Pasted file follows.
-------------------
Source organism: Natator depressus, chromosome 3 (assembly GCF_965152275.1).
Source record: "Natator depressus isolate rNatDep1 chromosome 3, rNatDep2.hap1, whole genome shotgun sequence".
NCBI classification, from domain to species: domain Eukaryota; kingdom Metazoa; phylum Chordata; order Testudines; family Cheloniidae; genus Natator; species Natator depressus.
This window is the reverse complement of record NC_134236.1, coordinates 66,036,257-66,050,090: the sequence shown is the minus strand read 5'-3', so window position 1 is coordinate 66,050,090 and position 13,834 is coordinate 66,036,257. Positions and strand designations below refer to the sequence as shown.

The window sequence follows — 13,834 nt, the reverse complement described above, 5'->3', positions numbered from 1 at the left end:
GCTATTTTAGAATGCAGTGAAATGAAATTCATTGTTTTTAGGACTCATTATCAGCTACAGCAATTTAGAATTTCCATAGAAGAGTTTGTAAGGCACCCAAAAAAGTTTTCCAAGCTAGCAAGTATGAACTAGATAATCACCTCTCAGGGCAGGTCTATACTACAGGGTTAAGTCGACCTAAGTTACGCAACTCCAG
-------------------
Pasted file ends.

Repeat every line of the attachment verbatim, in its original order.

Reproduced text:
Source organism: Natator depressus, chromosome 3 (assembly GCF_965152275.1).
Source record: "Natator depressus isolate rNatDep1 chromosome 3, rNatDep2.hap1, whole genome shotgun sequence".
NCBI classification, from domain to species: domain Eukaryota; kingdom Metazoa; phylum Chordata; order Testudines; family Cheloniidae; genus Natator; species Natator depressus.
This window is the reverse complement of record NC_134236.1, coordinates 66,036,257-66,050,090: the sequence shown is the minus strand read 5'-3', so window position 1 is coordinate 66,050,090 and position 13,834 is coordinate 66,036,257. Positions and strand designations below refer to the sequence as shown.

The window sequence follows — 13,834 nt, the reverse complement described above, 5'->3', positions numbered from 1 at the left end:
GCTATTTTAGAATGCAGTGAAATGAAATTCATTGTTTTTAGGACTCATTATCAGCTACAGCAATTTAGAATTTCCATAGAAGAGTTTGTAAGGCACCCAAAAAAGTTTTCCAAGCTAGCAAGTATGAACTAGATAATCACCTCTCAGGGCAGGTCTATACTACAGGGTTAAGTCGACCTAAGTTACGCAACTCCAG